How too multiply 2 rotational matrices like this: R(THETA2) . R(THETA1) = R(THETA1 +THETA2) How would that look given the rotation matrix: cos(THETA) -sin(THETA) sin(THETA) COS(THETA)
Last edited by taurus; Sep 19th 2009 at 05:31 AM.
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Originally Posted by taurus How too multiply 2 rotational matrices like this: R(THETA2) . R(THETA1) = R(THETA1 +THETA2) How would that look given the rotation matrix: cos(THETA) -sin(THETA) sin(THETA) COS(THETA) Now use the addition formulas for sine and cosine to see that this is equal to .
Originally Posted by Opalg Now use the addition formulas for sine and cosine to see that this is equal to . how did u get cos(theta1+theta2) from-sin(theta1)sin(theta2)+cos(theta1)cos(theta2)? Shouldnt it be: -cos(theta1-theta2)? and same for the one above that: -sin(theta1-theta2)?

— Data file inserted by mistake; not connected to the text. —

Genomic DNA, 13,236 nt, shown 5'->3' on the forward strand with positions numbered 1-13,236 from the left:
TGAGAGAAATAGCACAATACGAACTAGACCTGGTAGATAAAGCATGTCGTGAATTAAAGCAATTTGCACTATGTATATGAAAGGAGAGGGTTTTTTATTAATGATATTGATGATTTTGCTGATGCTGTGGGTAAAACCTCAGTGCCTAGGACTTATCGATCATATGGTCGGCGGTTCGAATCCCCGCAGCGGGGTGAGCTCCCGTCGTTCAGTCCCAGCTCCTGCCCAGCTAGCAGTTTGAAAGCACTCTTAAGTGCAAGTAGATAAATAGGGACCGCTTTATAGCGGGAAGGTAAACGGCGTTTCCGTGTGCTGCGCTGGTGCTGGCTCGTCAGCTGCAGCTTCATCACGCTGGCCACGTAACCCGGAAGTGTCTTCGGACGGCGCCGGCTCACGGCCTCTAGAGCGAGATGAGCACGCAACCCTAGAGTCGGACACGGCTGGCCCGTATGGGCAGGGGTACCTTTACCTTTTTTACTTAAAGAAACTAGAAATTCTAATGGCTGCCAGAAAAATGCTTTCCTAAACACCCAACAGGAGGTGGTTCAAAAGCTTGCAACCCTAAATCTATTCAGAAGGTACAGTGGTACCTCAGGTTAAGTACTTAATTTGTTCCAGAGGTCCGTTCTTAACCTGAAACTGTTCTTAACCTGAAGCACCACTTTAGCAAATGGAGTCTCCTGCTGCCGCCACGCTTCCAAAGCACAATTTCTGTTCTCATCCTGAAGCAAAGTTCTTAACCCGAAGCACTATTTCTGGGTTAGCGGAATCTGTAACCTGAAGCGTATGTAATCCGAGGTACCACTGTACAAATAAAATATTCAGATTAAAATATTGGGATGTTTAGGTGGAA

Last edited by taurus; Sep 19th 2009 at 11:00 AM.
Recall that the trigonometrical addition formulae are: "Shouldnt it be: -cos(theta1-theta2)? and same for the one above that: -sin(theta1-theta2)?" So, Hope that helps!
Last edited by Harry1W; Sep 20th 2009 at 03:17 PM. Reason: Improved explanation
But how would you work it out? is it just to memorize? The second column: Thats where am confused.
Originally Posted by taurus But how would you work it out? is it just to memorize? It would be very useful to memorise them; they seem to crop up all the time. There is a nice proof using Euler's formula, if you've ever come across that. Investigate more here Trigonometric Addition Formulas -- from Wolfram MathWorld
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